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Meet the winners of the 2018 Goldman Environmental Prize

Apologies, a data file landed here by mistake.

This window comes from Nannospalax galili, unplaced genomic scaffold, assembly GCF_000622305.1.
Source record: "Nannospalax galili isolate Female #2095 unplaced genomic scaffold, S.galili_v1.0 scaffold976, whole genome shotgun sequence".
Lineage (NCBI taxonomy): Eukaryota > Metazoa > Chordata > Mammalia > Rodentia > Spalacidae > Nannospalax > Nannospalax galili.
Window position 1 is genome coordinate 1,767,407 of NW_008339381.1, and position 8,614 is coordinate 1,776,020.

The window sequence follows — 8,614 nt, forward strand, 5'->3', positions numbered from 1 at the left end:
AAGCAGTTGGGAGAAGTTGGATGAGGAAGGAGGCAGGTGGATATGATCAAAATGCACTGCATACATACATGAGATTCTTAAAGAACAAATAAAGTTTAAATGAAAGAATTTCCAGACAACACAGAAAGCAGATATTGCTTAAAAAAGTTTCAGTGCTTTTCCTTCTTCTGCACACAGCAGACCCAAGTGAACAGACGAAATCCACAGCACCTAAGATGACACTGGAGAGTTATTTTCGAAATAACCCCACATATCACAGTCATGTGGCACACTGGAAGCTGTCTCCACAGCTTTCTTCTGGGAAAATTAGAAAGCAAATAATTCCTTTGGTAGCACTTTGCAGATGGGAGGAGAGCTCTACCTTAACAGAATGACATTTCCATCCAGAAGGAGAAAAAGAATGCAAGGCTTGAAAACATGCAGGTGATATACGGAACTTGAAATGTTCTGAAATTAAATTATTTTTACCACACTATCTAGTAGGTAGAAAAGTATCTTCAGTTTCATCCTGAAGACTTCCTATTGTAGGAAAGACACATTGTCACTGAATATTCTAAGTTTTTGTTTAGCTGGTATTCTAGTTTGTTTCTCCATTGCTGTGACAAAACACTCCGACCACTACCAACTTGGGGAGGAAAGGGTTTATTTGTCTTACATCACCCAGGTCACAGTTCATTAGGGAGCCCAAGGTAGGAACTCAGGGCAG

first_img Popular in the CommunitySponsoredSponsoredOrangutan found tortured and decapitated prompts Indonesia probeEMGIES17 Jan, 2018We will never know the full extent of what this poor Orangutan went through before he died, the same must be done to this evil perpetrator(s) they don’t deserve the air that they breathe this has truly upset me and I wonder for the future for these wonderful creatures. So called ‘Mankind’ has a lot to answer for we are the only ones ruining this world I prefer animals to humans any day of the week.What makes community ecotourism succeed? In Madagascar, location, location, locationScissors1dOther countries should also learn and try to incorporateWhy you should care about the current wave of mass extinctions (commentary)Processor1 DecAfter all, there is no infinite anything in the whole galaxy!Infinite stupidity, right here on earth.The wildlife trade threatens people and animals alike (commentary)Anchor3dUnfortunately I feel The Chinese have no compassion for any living animal. They are a cruel country that as we knowneatbeverything that moves and do not humanily kill these poor animals and insects. They have no health and safety on their markets and they then contract these diseases. Maybe its karma maybe they should look at the way they live and stop using animals for all there so called remedies. DisgustingConservationists welcome China’s wildlife trade banThobolo27 JanChina has consistently been the worlds worst, “ Face of Evil “ in regards our planets flora and fauna survival. In some ways, this is nature trying to fight back. This ban is great, but the rest of the world just cannot allow it to be temporary, because history has demonstrated that once this coronavirus passes, they will in all likelihood, simply revert to been the planets worst Ecco Terrorists. Let’s simply not allow this to happen! How and why they have been able to degrade this planets iconic species, rape the planets rivers, oceans and forests, with apparent impunity, is just mind boggling! Please no more.Probing rural poachers in Africa: Why do they poach?Carrot3dOne day I feel like animals will be more scarce, and I agree with one of my friends, they said that poaching will take over the world, but I also hope notUpset about Amazon fires last year? Focus on deforestation this year (commentary)Bullhorn4dLies and more leisSponsoredSponsoredCoke is again the biggest culprit behind plastic waste in the PhilippinesGrapes7 NovOnce again the article blames companies for the actions of individuals. It is individuals that buy these products, it is individuals that dispose of them improperly. If we want to change it, we have to change, not just create bad guys to blame.Brazilian response to Bolsonaro policies and Amazon fires growsCar4 SepThank you for this excellent report. I feel overwhelmed by the ecocidal intent of the Bolsonaro government in the name of ‘developing’ their ‘God-given’ resources.U.S. allocates first of $30M in grants for forest conservation in SumatraPlanet4dcarrot hella thick ;)Melting Arctic sea ice may be altering winds, weather at equator: studyleftylarry30 JanThe Arctic sea ice seems to be recovering this winter as per the last 10-12 years, good news.Malaysia has the world’s highest deforestation rate, reveals Google forest mapBone27 Sep, 2018Who you’re trying to fool with selective data revelation?You can’t hide the truth if you show historical deforestation for all countries, especially in Europe from 1800s to this day. WorldBank has a good wholesome data on this.Mass tree planting along India’s Cauvery River has scientists worriedSurendra Nekkanti23 JanHi Mongabay. Good effort trying to be objective in this article. I would like to give a constructive feedback which could help in clearing things up.1. It is mentioned that planting trees in village common lands will have negative affects socially and ecologically. There is no need to even have to agree or disagree with it, because, you also mentioned the fact that Cauvery Calling aims to plant trees only in the private lands of the farmers. So, plantation in the common lands doesn’t come into the picture.2.I don’t see that the ecologists are totally against this project, but just they they have some concerns, mainly in terms of what species of trees will be planted. And because there was no direct communication between the ecologists and Isha Foundation, it was not possible for them to address the concerns. As you seem to have spoken with an Isha spokesperson, if you could connect the concerned parties, it would be great, because I see that the ecologists are genuinely interested in making sure things are done the right way.May we all come together and make things happen.Rare Amazon bush dogs caught on camera in BoliviaCarrot1 Feba very good iniciative to be fallowed by the ranchers all overSponsored Activism, Air Pollution, Conservation, Environment, Environmental Activism, Environmental Heroes, Gold Mining, Green, Happy-upbeat Environmental, Pollution, Water Pollution Six of the seven winners of the 2018 Goldman Environmental Prize recipients are women.Dubbed the Green Nobel Prize, the annual award honors grassroots environmental heroes from Europe, Asia, North America, Central and South America, Africa, and islands and island nations.This year’s winners are Makoma Lekalakala and Liz McDaid from South Africa; Claire Nouvian from France; Francia Márquez from Colombia; Khanh Nguy Thi from Vietnam; LeeAnne Walters from the United States; and Manny Calonzo from the Philippines. The Goldman Environmental Prize, the world’s most prestigious award for grassroots environmental activism, has announced seven winners this year. Six of the winners are women.Dubbed the Green Nobel Prize, the annual award honors grassroots environmental heroes from Europe, Asia, North America, Central and South America, Africa, and islands and island nations.This year’s winners include activists who built a coalition to stop the South African government’s “secret” $76 billion nuclear deal with Russia; a former journalist and filmmaker whose advocacy campaign resulted in a European Union-wide ban on deep-sea bottom trawling; a leader of the Afro-Colombian community who helped stop illegal gold mining; an activist who helped support Vietnam’s transition to more renewable and sustainable energy solutions; a stay-at-home mom who exposed the Flint water crisis in the U.S.; and an environmental activist whose advocacy campaign was instrumental in helping enact lead-safe paint regulations in the Philippines.The winners will be awarded the prize at the San Francisco Opera House in California, U.S., on April 23. This will be followed by a ceremony at the Ronald Reagan Building and International Trade Center in Washington, D.C., on April 25.Here are the winners of the 2018 Goldman Environmental Prize.Makoma Lekalakala and Liz McDaid, South AfricaMakoma Lekalakala, director of the volunteer-driven environmental group Earthlife Africa, and Liz McDaid, an environmentalist at SAFCEI (Southern African Faith Communities’ Environment Institute), together challenged a $76 billion “secret” nuclear power deal that South Africa’s government had made with Russia. The deal aimed to develop 9.6 gigawatts of nuclear energy through eight to 10 nuclear power plants throughout South Africa.Concerned about the environmental impacts resulting from the scaling up of South Africa’s uranium mining and nuclear waste production, Lekalakala and McDaid exposed the details of the Russian nuclear deal, raised public awareness through rallies and anti-nuclear vigils, and challenged the legal standing of the nuclear deal in court.In April 2017, their efforts resulted in a landmark victory, when the Western Cape High Court ruled that the South Africa-Russia nuclear deal was both unlawful and unconstitutional.Makoma Lekalakala, right, and Liz McDaid, South Africa. Image by Goldman Environment Prize.Claire Nouvian, FranceClaire Nouvian, president and founder of the nonprofit conservation group BLOOM, based in Paris and Hong Kong, won this year’s Goldman prize for her advocacy campaign against the practice of using bottom trawls — giant fishing nets that drag along the seafloor and scoop up huge amounts of fish — in the deep sea.Nouvian was working on a book on deep-sea creatures when she discovered the widespread damage that bottom-trawling causes in deep-sea ecosystems. She also found that France lacked policies to protect those ecosystems.Nouvian gathered evidence and won a legal battle against Intermarché, a French supermarket giant and owner of a deep-sea fishing fleet, over advertising campaigns that falsely claimed its fishing practices weren’t harmful to the marine environment. Nouvian also launched a successful data-driven campaign that contributed to France supporting a ban on deep-sea bottom-trawling, which led to an EU-wide ban on the practice.Claire Nouvian, France. Image by Goldman Environment Prize.Francia Márquez, ColombiaThis year’s winner from Latin America is Francia Márquez, the leader of an Afro-Colombian community in La Toma, a town in the Cauca Mountains of southwest Colombia. Márquez has been instrumental in stopping illegal gold mining in the region, despite death threats against her family.In November 2014, for example, Márquez organized a 10-day, 350-kilometer (217-mile) march of 80 women to Colombia’s capital, Bogotá, bringing national attention to the environmental and social destruction that illegal gold mining was causing in La Toma and other communities in the Cauca region.Márquez and the community of La Toma also clinched a deal with the Colombian government to end illegal mining in La Toma. By the end of 2016, all illegal mining operations in La Toma had ended, and the Colombian security forces had physically removed or destroyed illegal mining machinery operating in the town.Francia Márquez, Colombia. Image by Goldman Environment Prize.Khanh Nguy Thi, VietnamKhanh Nguy Thi, the co-founder of Vietnam’s Green Innovation and Development Centre (GreenID), won this year’s prize for her efforts to usher in a greener energy plan for Vietnam.After the Vietnamese government published its 2016-2030 Power Development Plan in 2011, outlining the country’s future energy needs, Khanh advocated for reduced dependency on coal power and worked with colleagues and state officials to develop an alternative, greener energy plan.Her research and efforts helped support the Vietnamese government’s announcement of its revised Power Development Plan in March 2016 — one that depended more on renewable energy such as wind, solar and biomass, and much less on coal-fired power plants.Khanh Nguy Thi, Vietnam. Image by Goldman Environment Prize.LeeAnne Walters, United StatesLeeAnne Walters, a stay-at-home mom in Flint, Michigan, brought to attention the now well-known Flint water crisis.Walters knew something was wrong with Flint’s water when she and her 3-year-old twin daughters began losing hair in 2014. Around the same time, the water from her kitchen sink started coming out brown. Walters got her home’s tap water tested and found that it had very high levels of lead (104 parts per billion). She also discovered that all of her four children had high levels of exposure to lead, while one of the twins was diagnosed with lead poisoning.Walters led a citizens’ movement, garnering support to test tap water across Flint. Her efforts led to the exposure of the Flint water crisis, and compelled the local, state and federal governments to ensure access to clean drinking water.LeeAnne Walters, United States. Image by Goldman Environment Prize.Manny Calonzo, the PhilippinesEnvironmental activist Manny Calonzo won this year’s Goldman prize for his campaign against lead-based paint in the Philippines.Calonzo, through the NGO EcoWaste, conducted several studies that showed the majority of paint sold in the Philippines contained harmful levels of lead, and that children in the country were being exposed to high lead levels. Following these findings, Calonzo started building alliances in support of eliminating lead paint, and called for national regulations mandating lead-safe paint across the Philippines.In December 2013, the Philippine government established a mandatory maximum limit of 90 parts per million for lead in paint; as of January 2017, 85 percent of paint in the country has been certified as lead-safe.Manny Calonzo, the Philippines. Image by Goldman Environment Prize.center_img Article published by Shreya Dasguptalast_img read more